46 years after it was filmed by up-and-coming British filmmaker Ridley Scott, the heartwarming ad will return to TV's tonight after the BFI National Archives extensively restored it.
Filmed in 1973, 'The Boy on the Bike' tells the tender tale of a little boy struggling to push a bike loaded with bread up a steep and cobbled street, in post-war Britain.
Against the emotive backdrop of Antonín Dvorak's New World, after reaching the top of Gold Hill to drop off his bread delivery, the boy is seen freewheeling all the way down the steep hill to a voiceover: "T'was like taking bread to top of the world - t'was a grand ride back though."
Last month, research firm Kantar surveyed over 1000 consumers in the UK to discover the most 'iconic' and 'heartwarming' ad of the past 60 years.
After 'Boy on the Bike' advert took the top sport, RSA decided to get BFI onboard to remaster and 4K digital restore the film.
The revamp includes a re-recording of Dvorak's New World Symphony by a new generation of the original Ashington Colliery brass band.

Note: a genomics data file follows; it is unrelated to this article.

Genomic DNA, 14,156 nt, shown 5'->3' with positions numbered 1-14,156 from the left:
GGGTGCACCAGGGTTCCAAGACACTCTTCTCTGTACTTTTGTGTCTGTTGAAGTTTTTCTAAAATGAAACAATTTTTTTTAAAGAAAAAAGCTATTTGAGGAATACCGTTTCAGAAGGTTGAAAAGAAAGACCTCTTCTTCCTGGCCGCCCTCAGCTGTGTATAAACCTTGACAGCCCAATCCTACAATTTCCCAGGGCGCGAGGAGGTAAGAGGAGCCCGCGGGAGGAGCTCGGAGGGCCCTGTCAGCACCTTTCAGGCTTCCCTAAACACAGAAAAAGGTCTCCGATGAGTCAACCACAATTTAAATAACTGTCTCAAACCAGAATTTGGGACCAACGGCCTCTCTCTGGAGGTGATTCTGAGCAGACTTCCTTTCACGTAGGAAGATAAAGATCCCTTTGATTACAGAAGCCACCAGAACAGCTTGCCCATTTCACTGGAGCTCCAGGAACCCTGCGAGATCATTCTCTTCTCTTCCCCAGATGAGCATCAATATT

The ad will air tonight (3 June) on ITV and will be showing during peak times throughout June.
Discussing the return of its iconic ad to TV's, Hovis' marketing director Jeremy Gibson said: "At Hovis, we have always been about being real, honest people, with a passion for baking bread. The values of our brand have never been more relevant, so we decided to remaster and relaunch our ‘Boy on the Bike’ advert.
"It represents the iconic, family-focused nature of Hovis, that is at the heart of everything we do. ‘Boy on the Bike’ was the launch pad for the modern Hovis brand and laid the foundations for us to be one of Britain’s favourite wholemeal and seeded bread."
Adding to this, Ridley Scott commented: “I’m thrilled that the ‘Boy on the Bike’, 46 years on, is still regarded as such an iconic and heart-warming story which remains close to the heart of the nation. I remember the filming process like it was yesterday, and its success represents the power of the advert.
"It taught me that when you combine the appropriate music and the appropriate film you have lift off. In fact, advertising taught me everything I know, and I brought this knowledge forward into film.”